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A Brief Recap of the Craft Brewers Conference 2017 State of the Industry Address

If you were in Washington D.C. for the annual Craft Brewers Conference, you probably left encouraged by the enthusiasm, innovation, and dedicated talent we have in the beer industry. This was certainly made evident in the Craft Brewers Conference 2017 State of the Industry Address.

Delivered by the Brewers Associations director, Paul Gatza, and chief economist, Bart Watson, the address highlighted both the good news and the bad news throughout the beer industry, and it was summarized in a recent article from Brewbound.

The bad news is that, yes, growth is slowing in the industry, but that doesn’t mean the industry is unhealthy by any stretch of the imagination.

“You can’t keep growing 18 percent year, over year, over year, when you get to an industry of our size,” Watson said. “At 25 million barrels, 18 percent is more than 4 million barrels. That’s just not happening anymore.”

That being said, 2016 was still a positive year for beer with craft beer volumes growing by six percent and import volumes growing by seven percent. In addition, large domestic specialty beers also grew by about two percent.

All in all, 2016 was still the fifth best year in the history of craft beers.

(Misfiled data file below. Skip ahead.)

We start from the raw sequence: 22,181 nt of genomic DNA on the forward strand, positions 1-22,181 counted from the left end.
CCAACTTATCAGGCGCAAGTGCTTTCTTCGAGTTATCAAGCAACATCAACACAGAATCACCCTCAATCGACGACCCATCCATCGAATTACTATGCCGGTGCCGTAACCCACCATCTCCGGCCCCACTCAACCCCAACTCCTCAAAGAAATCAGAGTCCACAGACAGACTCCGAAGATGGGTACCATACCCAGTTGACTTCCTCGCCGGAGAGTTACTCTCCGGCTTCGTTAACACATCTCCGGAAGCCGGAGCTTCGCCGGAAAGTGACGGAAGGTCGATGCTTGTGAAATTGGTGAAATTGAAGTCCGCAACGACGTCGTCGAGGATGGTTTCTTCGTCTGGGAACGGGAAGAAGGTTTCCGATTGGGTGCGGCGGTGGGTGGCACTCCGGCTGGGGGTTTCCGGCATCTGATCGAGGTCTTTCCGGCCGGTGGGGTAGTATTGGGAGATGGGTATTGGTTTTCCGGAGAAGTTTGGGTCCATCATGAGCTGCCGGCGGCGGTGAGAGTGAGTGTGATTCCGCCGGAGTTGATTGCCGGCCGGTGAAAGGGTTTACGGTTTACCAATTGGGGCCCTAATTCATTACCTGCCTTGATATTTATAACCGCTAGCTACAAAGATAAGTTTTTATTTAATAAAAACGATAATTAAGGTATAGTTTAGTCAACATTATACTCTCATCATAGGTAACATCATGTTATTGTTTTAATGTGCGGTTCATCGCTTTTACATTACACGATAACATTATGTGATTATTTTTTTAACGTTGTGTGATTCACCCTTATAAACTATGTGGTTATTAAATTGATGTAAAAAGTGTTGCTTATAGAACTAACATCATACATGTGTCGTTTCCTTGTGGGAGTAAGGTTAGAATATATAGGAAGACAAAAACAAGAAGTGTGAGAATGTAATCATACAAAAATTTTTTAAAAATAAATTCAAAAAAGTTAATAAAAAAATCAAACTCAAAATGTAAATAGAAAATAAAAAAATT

Other highlights and points of interest include:

  • Microbreweries “are the clear winner” as they are bolstered by tasting rooms and tap rooms. Most of last year’s 800+ openings were in this market segment.
  • There are currently more than 5,300 breweries in the United States, with an average of two new ones opening each day.
  • Craft beer volume share increased 12.3 percent last year, and this includes the number of barrels lost to large brewery acquisitions.

With all this beer flowing across the country, it’s important it’s delivered in the right condition and as quickly and profitably for operators. Make the most out of your beer program by implementing a proper beer system.

Learn more about beer systems in our latest Perlick Guide to Beer Systems.

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